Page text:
Can you remember what you put inside it? Chances are that you can’t remember what you put inside the box, and if that’s the case, whatever you do, do not open the box! Instead, put that box in the trash or take it to a donation station near you. Obviously the items don’t have as much emotional attachment as you thought.
If you can remember what was in the box but haven’t felt the need to open the box and take the things out, pause before you open the box. If you haven’t needed the items for six whole weeks, do you really need them? Be honest with yourself. If the box has remained sealed for over a month, it might be time to pass these items on.
Gift sentimental clutter to people who will love them.
If the thought of giving away your sentimental clutter is tripping you up, instead of donating them to a thrift store (a process that is very impersonal) consider seeking out people that will love the items and gifting it to them.
Let’s consider fine china dishes that you inherited from your grandmother. You aren’t using them and don’t have the space for them, but it makes you feel guilty to throw them away.
Vintage china sets are back in style, and I bet there is a young person getting started making their home who would love some fancy dishes for dinner parties. Giving your grandma’s china to a thrift store might make you feel sad and guilty, but gifting the dishes to a person who will love and cherish them can help you feel good about letting go.
Repurpose your sentimental clutter items.
Finding new ways to enjoy your sentimental items is a great way to turn these items from clutter into unique treasures.
Here are some ideas:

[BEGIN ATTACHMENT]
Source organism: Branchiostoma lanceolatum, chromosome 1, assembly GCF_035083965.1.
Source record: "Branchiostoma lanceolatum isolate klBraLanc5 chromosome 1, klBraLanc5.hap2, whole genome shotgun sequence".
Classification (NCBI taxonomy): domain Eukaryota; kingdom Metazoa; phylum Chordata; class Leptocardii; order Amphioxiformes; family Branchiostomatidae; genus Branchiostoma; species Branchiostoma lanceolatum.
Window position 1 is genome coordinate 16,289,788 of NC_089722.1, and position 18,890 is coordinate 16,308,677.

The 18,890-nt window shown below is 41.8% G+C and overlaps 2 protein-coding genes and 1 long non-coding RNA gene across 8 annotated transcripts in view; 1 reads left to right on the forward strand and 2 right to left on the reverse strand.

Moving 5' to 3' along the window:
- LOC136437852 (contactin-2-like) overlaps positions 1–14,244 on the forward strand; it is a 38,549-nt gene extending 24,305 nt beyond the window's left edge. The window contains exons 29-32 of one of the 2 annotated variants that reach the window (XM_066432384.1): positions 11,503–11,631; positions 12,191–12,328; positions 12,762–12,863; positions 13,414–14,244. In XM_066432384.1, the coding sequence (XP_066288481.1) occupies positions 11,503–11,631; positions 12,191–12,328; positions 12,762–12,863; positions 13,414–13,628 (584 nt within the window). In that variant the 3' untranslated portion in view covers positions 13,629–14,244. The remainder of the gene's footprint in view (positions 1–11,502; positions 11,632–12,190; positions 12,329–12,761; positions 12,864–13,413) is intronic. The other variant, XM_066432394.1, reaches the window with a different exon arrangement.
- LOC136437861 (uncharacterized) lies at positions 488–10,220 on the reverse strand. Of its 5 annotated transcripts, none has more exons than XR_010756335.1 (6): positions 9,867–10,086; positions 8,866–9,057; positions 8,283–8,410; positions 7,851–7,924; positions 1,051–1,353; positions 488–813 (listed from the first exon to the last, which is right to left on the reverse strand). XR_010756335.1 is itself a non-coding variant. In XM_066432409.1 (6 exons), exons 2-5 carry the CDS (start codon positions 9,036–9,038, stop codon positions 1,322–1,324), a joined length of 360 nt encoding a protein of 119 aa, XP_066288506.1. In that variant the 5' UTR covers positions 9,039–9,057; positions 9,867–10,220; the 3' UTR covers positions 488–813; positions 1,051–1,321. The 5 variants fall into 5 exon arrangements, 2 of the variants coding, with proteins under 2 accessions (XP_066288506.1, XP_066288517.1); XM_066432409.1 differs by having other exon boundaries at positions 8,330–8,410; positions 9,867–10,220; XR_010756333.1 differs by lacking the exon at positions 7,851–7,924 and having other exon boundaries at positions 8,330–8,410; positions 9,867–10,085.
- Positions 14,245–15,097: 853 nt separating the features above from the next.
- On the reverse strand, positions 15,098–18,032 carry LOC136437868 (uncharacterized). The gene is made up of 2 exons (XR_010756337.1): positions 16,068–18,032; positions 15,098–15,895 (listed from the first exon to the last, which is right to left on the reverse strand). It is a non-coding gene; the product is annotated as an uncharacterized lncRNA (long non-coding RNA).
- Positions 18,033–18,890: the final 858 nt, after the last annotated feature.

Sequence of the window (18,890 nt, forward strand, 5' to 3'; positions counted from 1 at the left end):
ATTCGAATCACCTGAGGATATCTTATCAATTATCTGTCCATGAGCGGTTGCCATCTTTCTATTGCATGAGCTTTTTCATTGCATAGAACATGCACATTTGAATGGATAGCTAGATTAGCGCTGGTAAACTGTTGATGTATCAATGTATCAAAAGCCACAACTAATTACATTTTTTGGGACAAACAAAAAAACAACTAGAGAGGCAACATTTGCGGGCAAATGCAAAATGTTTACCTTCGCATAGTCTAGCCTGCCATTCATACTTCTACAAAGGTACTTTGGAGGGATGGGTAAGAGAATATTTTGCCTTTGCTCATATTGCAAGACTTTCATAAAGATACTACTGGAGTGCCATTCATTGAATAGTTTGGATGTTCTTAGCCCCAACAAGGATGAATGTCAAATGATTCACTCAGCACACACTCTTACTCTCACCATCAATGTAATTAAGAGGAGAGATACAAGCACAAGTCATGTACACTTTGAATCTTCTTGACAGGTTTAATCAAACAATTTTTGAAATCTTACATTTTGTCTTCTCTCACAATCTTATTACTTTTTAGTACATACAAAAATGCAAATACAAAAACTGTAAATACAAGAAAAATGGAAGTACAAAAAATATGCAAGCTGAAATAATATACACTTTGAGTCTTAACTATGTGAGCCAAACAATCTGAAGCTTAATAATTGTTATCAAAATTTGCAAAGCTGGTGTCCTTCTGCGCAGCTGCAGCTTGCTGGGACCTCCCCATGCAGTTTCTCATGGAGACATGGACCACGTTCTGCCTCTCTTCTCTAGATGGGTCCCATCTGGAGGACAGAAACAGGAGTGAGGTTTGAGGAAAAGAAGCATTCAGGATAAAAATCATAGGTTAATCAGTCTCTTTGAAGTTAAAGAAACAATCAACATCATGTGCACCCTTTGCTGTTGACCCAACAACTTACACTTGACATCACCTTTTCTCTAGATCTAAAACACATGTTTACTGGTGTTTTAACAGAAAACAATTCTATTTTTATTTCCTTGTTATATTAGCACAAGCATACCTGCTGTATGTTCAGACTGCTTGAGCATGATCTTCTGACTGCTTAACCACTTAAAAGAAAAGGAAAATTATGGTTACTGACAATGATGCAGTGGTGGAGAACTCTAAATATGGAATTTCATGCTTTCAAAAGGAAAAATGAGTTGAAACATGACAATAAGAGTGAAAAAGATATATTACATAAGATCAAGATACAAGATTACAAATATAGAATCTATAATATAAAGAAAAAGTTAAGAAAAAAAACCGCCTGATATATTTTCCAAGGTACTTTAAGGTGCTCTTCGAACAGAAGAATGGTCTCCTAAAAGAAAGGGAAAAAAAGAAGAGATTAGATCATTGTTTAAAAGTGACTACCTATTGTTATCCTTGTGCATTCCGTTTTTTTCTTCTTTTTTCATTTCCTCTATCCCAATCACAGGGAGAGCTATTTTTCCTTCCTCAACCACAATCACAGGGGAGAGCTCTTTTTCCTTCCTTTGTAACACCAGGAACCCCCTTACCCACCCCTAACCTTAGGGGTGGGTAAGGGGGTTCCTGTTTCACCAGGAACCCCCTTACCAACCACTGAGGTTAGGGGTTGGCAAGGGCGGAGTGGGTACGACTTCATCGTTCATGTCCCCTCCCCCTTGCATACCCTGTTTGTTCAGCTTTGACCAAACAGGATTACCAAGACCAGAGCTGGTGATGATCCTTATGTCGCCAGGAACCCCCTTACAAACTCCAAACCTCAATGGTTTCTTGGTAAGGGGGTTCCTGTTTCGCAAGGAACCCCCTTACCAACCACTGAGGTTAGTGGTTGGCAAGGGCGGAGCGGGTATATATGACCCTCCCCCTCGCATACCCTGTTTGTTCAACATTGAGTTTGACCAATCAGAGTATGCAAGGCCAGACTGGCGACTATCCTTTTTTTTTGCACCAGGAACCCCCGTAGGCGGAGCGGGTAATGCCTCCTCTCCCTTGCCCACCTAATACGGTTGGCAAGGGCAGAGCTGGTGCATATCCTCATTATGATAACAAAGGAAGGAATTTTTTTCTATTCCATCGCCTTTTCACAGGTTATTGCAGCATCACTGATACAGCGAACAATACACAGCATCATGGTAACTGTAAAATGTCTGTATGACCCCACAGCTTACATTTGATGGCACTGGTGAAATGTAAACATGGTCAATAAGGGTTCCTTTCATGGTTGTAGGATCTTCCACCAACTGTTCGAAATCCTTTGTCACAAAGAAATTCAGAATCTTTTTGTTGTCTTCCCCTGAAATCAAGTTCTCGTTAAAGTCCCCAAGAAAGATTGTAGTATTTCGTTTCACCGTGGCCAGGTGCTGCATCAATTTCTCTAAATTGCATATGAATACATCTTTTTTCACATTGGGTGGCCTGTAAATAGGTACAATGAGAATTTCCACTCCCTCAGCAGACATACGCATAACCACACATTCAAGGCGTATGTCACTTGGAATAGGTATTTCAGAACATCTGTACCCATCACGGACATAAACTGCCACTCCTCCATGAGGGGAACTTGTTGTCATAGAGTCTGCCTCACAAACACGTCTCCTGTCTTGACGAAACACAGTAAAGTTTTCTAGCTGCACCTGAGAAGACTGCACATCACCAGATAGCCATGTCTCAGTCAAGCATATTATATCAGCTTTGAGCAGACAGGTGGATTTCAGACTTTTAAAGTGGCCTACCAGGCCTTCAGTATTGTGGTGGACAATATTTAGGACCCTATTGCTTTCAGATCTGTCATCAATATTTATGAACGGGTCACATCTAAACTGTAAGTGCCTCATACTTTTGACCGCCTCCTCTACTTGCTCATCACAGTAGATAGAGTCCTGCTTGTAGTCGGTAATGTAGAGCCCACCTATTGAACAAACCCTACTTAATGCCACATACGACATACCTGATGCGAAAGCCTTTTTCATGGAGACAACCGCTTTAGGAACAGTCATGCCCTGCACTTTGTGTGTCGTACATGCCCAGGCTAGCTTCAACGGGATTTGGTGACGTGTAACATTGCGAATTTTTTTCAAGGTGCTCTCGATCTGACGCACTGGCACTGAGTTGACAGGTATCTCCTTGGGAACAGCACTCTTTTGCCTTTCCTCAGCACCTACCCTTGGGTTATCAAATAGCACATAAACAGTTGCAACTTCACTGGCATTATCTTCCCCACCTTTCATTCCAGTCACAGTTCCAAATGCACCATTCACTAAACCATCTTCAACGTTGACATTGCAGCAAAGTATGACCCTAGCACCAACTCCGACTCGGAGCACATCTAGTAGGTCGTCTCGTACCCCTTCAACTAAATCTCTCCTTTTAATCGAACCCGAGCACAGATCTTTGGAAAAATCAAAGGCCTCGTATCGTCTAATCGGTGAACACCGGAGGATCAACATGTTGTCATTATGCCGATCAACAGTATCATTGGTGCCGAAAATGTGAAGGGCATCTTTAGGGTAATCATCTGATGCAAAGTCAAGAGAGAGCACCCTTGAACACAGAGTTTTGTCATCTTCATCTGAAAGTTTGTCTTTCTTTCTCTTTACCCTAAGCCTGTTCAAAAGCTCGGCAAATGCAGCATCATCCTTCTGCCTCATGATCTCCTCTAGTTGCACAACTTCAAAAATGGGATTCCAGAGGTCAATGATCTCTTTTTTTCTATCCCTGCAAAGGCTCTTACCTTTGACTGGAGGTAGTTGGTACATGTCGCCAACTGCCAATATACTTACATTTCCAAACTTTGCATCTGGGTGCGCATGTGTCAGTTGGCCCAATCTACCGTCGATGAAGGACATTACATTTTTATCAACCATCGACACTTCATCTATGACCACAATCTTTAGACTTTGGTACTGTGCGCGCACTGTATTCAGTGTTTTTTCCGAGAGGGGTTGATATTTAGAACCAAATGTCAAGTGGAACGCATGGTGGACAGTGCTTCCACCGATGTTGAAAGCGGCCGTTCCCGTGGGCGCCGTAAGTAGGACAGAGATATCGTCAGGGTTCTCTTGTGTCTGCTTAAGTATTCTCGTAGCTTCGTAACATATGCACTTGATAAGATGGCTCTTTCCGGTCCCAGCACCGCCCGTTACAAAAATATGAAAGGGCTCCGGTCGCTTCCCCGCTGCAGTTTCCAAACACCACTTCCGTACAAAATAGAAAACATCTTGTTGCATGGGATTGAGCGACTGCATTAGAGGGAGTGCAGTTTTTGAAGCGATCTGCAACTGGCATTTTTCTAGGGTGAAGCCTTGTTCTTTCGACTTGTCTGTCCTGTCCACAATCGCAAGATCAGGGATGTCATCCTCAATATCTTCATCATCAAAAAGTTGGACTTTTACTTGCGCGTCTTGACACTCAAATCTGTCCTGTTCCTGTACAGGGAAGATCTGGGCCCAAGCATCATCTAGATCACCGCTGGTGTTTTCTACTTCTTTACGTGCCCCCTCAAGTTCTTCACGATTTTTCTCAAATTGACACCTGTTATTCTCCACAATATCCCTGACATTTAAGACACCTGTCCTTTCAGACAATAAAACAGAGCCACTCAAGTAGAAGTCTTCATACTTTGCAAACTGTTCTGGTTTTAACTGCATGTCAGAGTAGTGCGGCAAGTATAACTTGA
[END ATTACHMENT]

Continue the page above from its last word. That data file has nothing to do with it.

- Turn a collection of favorite old t-shirts into a quilt or pillow.
- Turn baby clothes into a stuffed animal.
- Almost any special item can be framed and displayed – jewelry, baby clothes, handkerchiefs, old tools like hammers or wrenches, almost anything! If it will fit in a frame or display case memory box, you can frame it.
- Use a lamp kit to turn an unused vase into a usable lamp.
- Hang china plates on a wall from a unique plate wall display.
The goal is to take items that are sitting in dusty boxes cluttering up your home and turn them into unique items that will make you smile every time you see them because of the memories they hold.
Ask a friend to help
If things start to feel too overwhelming and you find yourself unable to make decluttering decisions, maybe it’s time to phone a friend. Ask a friend you trust to come over and help you decide what stays and what goes. It’s really easy to be stuck when getting rid of sentimental clutter, and it can be emotionally exhausting. A friend can offer you a non-emotional, objective point of view.
Take baby steps and give yourself grace.
As with any cleaning and decluttering task, taking small steps towards your goals is the way to make lasting change. Getting rid of sentimental clutter can be a very emotional job, and that can be exhausting. Give yourself a huge dose of grace when dealing with these items. It might surprise you what emotions, negative and positive, are dragged up by dealing with old family items. Give yourself permission to feel all the feelings and take breaks when you need to.
Dealing with sentimental clutter items is hard! Use this list to help you work through the process. Working diligently through your clutter items, taking breaks, asking for help, and thinking outside the box on how these items can fit into your everyday life can help you deal with sentimental clutter.